Statistical analysiswasperformedusingIBMSPSS 22.0 (SPSS Inc., Chicago, IL, United States). Thestudywascomprised of studyandcontrolgroups. Ineachgroup, descriptivestatisticswereapplied. Pearson qui-square test (x2) wasusedtocomparefrequenciesormeans. Theappropriate test for normal distribution of variableswasperformedbyKolmogorov-Smirnov test. Non-parametricmethodswereusedfornon-normallydistributed values (Mann-Whitney U). Because of non-normallydistributed, continuousvariableswereexpressed as median (minimum-maximum). Categoricalvariableswerepresented as frequencyandpercentage. Spearman’s correlation analysis was used for ordinal and scale variables. A p-value of < 0.05 wasconsideredstatisticallysignificant.




Inthisstudy, 164 patientswith mean age of 21 years (range, 20–34 years) and 164healthysubjects with mean age of 21 years (range, 20–32 years)wereincluded in the study and control group, respectively.The gender of both groups was male because our hospital was a military hospital. The control and patient groups were age-matched.Thedemographicandlaboratory data of thegroupsweresummarized in Table 1.CHB diagnosis ages of patients was minimum 6 monthsand maximum 18 years.


Histopathologicexaminationshowedthat71 (43.3%) patients had fibrosisscore F0–1, whereas93 (56.7%) patientswerefoundtohavefibrosisscore≥F2 fibrosis.


APRI scoresand NLR of thestudygroupweresignificantlyhigher than those of thecontrolgroup(p< 0.001, p= 0.02, respectively). PLR was significantly lower than those of thecontrolgroup(p=0.01). Inaddition, as expected, plateletcount, AST and ALT values weresignificantlydifferentfromthose of the control group (p< 0.001). Whileplateletandlymphocytecount was lower, AST, ALT levels and neutrophilcountwerehigher in thepatientgroup (Table 1).


In CHB patients, whensignificantfibrosiswascomparedwithearly-stagefibrosis, thegroupsshowednodifference in APRI scores while there was a significant difference in terms of NLR and PLR (p=0.02, p=0.007), respectively)(Table 2).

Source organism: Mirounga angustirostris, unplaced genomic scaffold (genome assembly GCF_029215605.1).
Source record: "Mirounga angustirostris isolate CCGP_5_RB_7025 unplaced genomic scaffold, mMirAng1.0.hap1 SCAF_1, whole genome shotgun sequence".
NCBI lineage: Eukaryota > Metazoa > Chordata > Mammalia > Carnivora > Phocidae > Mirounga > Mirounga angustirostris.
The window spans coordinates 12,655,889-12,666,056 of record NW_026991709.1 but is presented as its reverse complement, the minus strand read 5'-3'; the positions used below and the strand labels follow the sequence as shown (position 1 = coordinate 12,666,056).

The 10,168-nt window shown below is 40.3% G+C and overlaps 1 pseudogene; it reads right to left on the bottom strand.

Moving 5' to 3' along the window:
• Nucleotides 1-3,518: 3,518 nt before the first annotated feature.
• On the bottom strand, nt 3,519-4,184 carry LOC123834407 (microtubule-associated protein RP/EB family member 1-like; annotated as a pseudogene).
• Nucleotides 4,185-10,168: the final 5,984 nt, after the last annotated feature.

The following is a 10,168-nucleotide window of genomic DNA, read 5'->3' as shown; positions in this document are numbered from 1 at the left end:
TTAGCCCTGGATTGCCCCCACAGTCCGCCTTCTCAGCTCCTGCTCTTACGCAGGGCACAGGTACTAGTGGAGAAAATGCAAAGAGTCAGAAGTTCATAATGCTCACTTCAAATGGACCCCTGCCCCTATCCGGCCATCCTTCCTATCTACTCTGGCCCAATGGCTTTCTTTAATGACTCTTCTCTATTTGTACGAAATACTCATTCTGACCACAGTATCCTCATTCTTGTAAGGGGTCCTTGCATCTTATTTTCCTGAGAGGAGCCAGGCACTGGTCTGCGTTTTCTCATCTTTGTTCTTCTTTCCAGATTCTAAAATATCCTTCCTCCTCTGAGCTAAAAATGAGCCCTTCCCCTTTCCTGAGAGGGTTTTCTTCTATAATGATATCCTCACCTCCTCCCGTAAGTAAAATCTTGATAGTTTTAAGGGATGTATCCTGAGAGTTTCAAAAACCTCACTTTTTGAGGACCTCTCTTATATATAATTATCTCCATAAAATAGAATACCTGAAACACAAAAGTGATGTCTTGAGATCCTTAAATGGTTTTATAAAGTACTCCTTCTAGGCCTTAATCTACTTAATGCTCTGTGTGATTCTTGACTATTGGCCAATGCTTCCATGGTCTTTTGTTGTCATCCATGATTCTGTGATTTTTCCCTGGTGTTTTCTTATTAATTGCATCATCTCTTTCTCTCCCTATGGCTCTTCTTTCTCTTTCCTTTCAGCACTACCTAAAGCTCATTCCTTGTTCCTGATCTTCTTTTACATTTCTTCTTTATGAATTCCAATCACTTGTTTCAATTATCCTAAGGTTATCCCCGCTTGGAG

Inaddition, correlationanalyses revealed that PLR has a negative and significant relationship with both fibrosis and HAI ((r: -0,220, p:0,005), (r: -0,146, p:0,02), respectively).


In the meantime, correlation analyses revealed that NLR has a negative and significant relationship with fibrosis (r = -0.225, p:0,004). There isn’t correlation with HAI (r = -0.071, p = 0.363).


Correlation analyses revealed that HBV DNA has a positive and significant relationship with both fibrosis and HAI ((r: 0,159,  p:0,04), (r: 0,315, p:<0,001),respectively).




Diagnosis and follow-up of chronic liver diseases has long relied on liver biopsy, and only recently has its value as a method to assess the severity of liver diseases (or to follow-up disease progression) been questioned. Although biopsy is used to stage most cases of liver disease, it is well known that this procedure has several limitations [12,13].Liver biopsy is an invasive procedure with associated morbidity: pain occurs in 20% of patients and major complications (such as bleeding or hemobilia) in 0.5% [13]. Therefore, liver biopsy has poor tolerance, particularly if it needs to be repeated over time in an individual patient. For this reason, noninvasive diagnosis of liver fibrosis is one of the fields that has evolved most rapidly in recent years. Moreover, patients are now aware of the availability of noninvasive methods to assess the degree of liver damage and are thus reluctant to undergo an invasive procedure [4]. In addition, non-invasive tests can be repeated over time, and in cases of indeterminate results, two or more methods can be combined [4].